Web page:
Drought has forced the people of this central-west Queensland town to steer a new course.
Story + Photos Ricky French
At first glance you wouldn’t suspect Rob Chandler, mayor of the central-west Queensland town of Barcaldine, to be a tree hugger. The object of Rob’s affection is one tree in particular, but the surprising thing is that the tree is dead. Even more surprising is its cause of death: murder. It’s called the Tree of Knowledge, and though it will never again grow leaves, it’s helping grow the fortunes of Barcaldine.
With a population of 1300, Barcaldine lies in the heart of sheep country, 520 kilometres by road west of Rockhampton, with Longreach another 120km along the Capricorn Highway. Like much of Queensland, the town has been hit hard by the drought – there’s been no decent rain for more than six years – and wild dogs have got into what’s left of the sheep. But not only is the town optimistic about the future, it’s proactively setting a new course, steered by a new breed of passionate locals and an ideas-driven regional council. Once a thriving railway town, Barcaldine may find its best days around the next bend in the track.
Five pubs line the main street that fronts the highway, but at one stage the town had 11. The street would have been a sight to see in 1891, when the famous Shearers’ Strike hit town. Although the strike was unsuccessful at the time, the prominent, shady gum under which the shearers met became centre of the mythology of the labour movement and would forever symbolise the notion of a ‘fair go’ for Australian workers. “This tree is a piece of our nation’s history,” Rob says. “We knew we had to preserve it, it was just a matter of working out how.”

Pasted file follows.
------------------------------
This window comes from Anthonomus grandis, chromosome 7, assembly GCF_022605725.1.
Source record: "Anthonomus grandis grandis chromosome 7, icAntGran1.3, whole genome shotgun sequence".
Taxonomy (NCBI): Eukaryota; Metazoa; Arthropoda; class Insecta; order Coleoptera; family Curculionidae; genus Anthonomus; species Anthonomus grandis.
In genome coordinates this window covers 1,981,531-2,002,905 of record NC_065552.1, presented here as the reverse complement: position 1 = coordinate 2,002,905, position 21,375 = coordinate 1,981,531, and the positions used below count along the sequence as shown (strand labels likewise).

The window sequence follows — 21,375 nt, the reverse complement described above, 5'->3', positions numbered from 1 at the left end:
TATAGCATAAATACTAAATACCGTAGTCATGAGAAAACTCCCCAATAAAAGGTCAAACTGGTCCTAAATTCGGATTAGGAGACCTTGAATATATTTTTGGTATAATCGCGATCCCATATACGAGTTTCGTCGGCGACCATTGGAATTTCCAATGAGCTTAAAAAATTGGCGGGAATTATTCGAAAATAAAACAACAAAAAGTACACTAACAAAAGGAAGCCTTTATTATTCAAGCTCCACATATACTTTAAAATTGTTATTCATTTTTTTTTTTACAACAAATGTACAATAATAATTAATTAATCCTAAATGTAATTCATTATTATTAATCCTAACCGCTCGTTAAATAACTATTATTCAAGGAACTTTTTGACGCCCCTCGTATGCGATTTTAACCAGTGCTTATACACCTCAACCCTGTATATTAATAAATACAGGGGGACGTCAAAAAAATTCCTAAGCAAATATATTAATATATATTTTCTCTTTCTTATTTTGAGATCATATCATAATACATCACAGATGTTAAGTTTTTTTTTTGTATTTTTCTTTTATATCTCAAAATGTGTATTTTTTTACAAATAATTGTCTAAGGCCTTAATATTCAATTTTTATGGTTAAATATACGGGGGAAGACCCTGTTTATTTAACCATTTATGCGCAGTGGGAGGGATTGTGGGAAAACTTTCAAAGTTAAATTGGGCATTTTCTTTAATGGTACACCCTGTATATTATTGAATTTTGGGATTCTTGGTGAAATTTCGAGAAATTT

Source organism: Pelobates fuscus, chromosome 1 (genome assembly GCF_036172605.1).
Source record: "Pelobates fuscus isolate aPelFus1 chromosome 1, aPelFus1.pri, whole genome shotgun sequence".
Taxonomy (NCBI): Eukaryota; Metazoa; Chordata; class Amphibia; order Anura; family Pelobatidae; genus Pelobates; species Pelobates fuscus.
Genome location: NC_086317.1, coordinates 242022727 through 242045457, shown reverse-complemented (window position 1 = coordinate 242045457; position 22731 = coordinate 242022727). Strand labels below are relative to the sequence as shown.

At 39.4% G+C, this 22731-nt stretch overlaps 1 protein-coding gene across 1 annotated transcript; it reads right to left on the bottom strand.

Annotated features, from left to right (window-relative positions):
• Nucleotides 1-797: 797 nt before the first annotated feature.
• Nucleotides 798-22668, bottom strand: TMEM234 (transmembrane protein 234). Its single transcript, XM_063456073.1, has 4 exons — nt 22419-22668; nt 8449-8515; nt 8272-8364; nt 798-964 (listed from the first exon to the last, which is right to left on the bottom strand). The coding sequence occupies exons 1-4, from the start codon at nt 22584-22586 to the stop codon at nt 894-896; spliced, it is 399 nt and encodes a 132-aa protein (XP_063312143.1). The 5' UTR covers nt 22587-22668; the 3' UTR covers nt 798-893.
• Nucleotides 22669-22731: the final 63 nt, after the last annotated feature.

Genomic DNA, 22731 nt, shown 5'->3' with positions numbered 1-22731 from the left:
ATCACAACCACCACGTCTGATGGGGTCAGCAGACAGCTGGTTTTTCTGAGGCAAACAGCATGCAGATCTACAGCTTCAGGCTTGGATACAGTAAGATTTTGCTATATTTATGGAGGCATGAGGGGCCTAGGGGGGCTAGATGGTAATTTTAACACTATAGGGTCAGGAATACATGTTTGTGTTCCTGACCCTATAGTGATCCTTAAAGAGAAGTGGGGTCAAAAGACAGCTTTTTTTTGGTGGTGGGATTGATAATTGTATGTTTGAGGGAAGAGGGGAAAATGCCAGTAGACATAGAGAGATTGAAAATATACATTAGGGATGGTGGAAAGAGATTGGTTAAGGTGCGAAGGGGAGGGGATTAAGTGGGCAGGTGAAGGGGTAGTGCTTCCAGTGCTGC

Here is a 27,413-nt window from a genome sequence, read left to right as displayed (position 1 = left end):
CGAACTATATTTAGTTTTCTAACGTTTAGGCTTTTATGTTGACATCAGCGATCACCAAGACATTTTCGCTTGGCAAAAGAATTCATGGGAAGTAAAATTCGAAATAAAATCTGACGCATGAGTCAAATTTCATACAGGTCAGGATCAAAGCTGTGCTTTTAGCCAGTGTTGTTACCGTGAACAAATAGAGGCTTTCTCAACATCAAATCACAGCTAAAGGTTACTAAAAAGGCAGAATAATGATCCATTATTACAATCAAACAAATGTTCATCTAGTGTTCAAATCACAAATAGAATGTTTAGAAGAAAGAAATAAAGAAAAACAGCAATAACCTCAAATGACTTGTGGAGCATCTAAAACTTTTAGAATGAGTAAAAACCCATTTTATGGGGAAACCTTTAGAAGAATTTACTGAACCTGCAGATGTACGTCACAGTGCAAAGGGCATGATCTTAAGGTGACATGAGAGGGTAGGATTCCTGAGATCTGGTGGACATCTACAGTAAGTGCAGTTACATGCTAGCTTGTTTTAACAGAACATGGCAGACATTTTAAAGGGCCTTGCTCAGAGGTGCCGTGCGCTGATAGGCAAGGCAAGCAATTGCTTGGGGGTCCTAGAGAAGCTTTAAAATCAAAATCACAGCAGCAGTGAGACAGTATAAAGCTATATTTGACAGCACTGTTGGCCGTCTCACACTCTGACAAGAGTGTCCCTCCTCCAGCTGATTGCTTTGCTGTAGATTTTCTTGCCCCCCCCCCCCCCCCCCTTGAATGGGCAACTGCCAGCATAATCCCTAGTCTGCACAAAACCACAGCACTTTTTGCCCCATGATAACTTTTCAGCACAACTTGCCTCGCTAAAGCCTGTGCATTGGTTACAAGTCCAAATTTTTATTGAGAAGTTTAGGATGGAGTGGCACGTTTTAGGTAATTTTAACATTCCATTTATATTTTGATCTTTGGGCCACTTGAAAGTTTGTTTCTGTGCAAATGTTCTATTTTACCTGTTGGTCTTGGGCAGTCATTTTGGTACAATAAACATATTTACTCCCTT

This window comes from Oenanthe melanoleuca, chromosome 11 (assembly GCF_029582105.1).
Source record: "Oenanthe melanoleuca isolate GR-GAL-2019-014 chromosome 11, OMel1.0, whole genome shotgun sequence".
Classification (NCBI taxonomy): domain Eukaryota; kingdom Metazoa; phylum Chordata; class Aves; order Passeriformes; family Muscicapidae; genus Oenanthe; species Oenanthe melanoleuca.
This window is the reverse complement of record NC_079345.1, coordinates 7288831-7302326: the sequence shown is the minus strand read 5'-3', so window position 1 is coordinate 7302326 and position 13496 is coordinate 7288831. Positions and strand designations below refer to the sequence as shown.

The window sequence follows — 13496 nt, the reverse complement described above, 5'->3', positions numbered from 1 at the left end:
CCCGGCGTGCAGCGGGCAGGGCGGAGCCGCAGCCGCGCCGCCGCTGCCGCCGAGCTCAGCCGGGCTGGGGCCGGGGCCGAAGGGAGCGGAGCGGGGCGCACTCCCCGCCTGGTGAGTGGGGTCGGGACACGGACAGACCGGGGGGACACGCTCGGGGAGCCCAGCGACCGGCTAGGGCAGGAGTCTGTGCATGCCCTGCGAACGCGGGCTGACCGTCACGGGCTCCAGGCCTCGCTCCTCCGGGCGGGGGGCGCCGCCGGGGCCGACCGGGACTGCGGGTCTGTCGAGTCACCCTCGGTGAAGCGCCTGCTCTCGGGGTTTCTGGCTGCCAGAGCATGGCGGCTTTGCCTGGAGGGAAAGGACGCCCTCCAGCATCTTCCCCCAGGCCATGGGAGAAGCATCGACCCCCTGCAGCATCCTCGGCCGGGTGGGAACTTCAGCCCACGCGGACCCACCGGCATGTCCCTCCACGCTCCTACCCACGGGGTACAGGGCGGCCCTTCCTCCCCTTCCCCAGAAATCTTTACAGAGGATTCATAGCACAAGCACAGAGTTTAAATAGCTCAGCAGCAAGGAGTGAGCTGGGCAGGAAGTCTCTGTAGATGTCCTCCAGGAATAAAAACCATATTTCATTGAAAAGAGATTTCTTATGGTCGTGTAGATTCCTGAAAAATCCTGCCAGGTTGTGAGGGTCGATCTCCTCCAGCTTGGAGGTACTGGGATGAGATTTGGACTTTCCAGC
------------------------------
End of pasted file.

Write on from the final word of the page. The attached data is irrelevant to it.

Someone poisoned the tree in 2006 but was never caught, however justice was served another way. The tree was removed and preserved in a borax solution, and funding was secured to reinstate it and encase it as part of a huge art installation. Queensland architects Michael Lavery and Brian Hooper got to work and the result is a $6 million, 18 square-metre award-winning sculpture that has transfixed tourists and helped revitalise the town.
A total of 3600 suspended timbers recreate the shape of the canopy and allow for dappled light to be cast on the ground. By night, lighting brings the tree back to life and it becomes a mesmerising, static fountain of colour. Whatever the time of day, it’s difficult to miss.
“I told the architects to build us a monstrosity,” Rob chuckles. “So that people driving in to Barcaldine turn their heads and go, ‘What the blazes is that?’ It’s got more attention now than it did when it was alive, so whoever killed it actually did us a favour.”
This story excerpt is from Issue #124
Outback Magazine: April/May 2019